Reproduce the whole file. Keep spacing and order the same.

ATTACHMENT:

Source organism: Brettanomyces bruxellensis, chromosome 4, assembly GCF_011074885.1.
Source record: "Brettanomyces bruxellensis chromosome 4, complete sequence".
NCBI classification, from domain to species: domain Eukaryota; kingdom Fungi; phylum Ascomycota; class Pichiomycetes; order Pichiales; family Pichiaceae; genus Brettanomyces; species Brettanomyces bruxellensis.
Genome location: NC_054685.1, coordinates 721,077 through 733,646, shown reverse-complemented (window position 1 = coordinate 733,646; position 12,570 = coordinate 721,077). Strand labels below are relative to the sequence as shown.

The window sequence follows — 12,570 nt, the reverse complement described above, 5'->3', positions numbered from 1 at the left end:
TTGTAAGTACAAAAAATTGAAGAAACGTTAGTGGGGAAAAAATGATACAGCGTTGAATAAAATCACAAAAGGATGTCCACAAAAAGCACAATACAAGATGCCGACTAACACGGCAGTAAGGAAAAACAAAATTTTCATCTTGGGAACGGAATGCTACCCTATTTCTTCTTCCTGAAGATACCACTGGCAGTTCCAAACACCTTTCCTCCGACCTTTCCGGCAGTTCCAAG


Source organism: Brettanomyces bruxellensis, chromosome 4, assembly GCF_011074885.1.
Source record: "Brettanomyces bruxellensis chromosome 4, complete sequence".
NCBI classification, from domain to species: domain Eukaryota; kingdom Fungi; phylum Ascomycota; class Pichiomycetes; order Pichiales; family Pichiaceae; genus Brettanomyces; species Brettanomyces bruxellensis.
Genome location: NC_054685.1, coordinates 721,077 through 733,646, shown reverse-complemented (window position 1 = coordinate 733,646; position 12,570 = coordinate 721,077). Strand labels below are relative to the sequence as shown.

The window sequence follows — 12,570 nt, the reverse complement described above, 5'->3', positions numbered from 1 at the left end:
TTGTAAGTACAAAAAATTGAAGAAACGTTAGTGGGGAAAAAATGATACAGCGTTGAATAAAATCACAAAAGGATGTCCACAAAAAGCACAATACAAGATGCCGACTAACACGGCAGTAAGGAAAAACAAAATTTTCATCTTGGGAACGGAATGCTACCCTATTTCTTCTTCCTGAAGATACCACTGGCAGTTCCAAACACCTTTCCTCCGACCTTTCCGGCAGTTCCAAG